A new GLO Discussion Paper reports that there is a systematic age gradient in the reporting error in BMI suggesting potential bias in the use of such data and the need to collect objective measures.
GLO Discussion Paper No. 919, 2021
The implications of self-reported body weight and height for measurement error in BMI – Download PDF
by Davillas, Apostolos & Jones, Andrew M.
GLO Fellows Apostolos Davillas & Andrew Jones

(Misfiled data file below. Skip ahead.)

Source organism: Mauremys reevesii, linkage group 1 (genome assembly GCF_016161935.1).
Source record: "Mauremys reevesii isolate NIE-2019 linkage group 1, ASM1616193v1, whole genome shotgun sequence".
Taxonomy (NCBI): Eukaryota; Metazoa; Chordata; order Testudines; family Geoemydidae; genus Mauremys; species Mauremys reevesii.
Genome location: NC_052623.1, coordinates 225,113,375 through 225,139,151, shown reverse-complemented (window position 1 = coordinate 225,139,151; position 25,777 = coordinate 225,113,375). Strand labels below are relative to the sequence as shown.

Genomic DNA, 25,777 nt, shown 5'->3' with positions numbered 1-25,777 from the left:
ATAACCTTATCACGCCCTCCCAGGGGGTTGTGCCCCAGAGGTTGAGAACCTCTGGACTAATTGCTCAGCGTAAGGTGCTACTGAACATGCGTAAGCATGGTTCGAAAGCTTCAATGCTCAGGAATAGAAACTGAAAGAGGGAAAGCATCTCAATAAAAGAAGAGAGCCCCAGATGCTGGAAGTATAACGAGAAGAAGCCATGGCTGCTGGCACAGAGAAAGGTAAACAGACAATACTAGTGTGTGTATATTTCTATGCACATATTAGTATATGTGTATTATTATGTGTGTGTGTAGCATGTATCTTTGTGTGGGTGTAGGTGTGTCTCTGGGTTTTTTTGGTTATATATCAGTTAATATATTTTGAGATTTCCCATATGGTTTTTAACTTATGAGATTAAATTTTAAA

Author Abstract: We designed an experiment to explore the extent of measurement error in body mass index (BMI), when based on self-reported body weight and height. We find that there is a systematic age gradient in the reporting error in BMI, while there is limited evidence of systematic associations with gender, education and income. This is reassuring evidence for the use of self-reported BMI in studies that use it as an outcome, for example, to analyse socioeconomic gradients in obesity. However, our results suggest a complex structure of non-classical measurement error in BMI, depending on both individuals’ and within-household peers’ true BMI. This may bias studies that use BMI based on self-reported data as a regressor. Common methods to mitigate reporting error in BMI using predictions from corrective equations do not fully eliminate reporting heterogeneity associated with individual and withinhousehold true BMI. Overall, the presence of non-classical error in BMI highlights the importance of collecting measured body weight and height data in large social science datasets.
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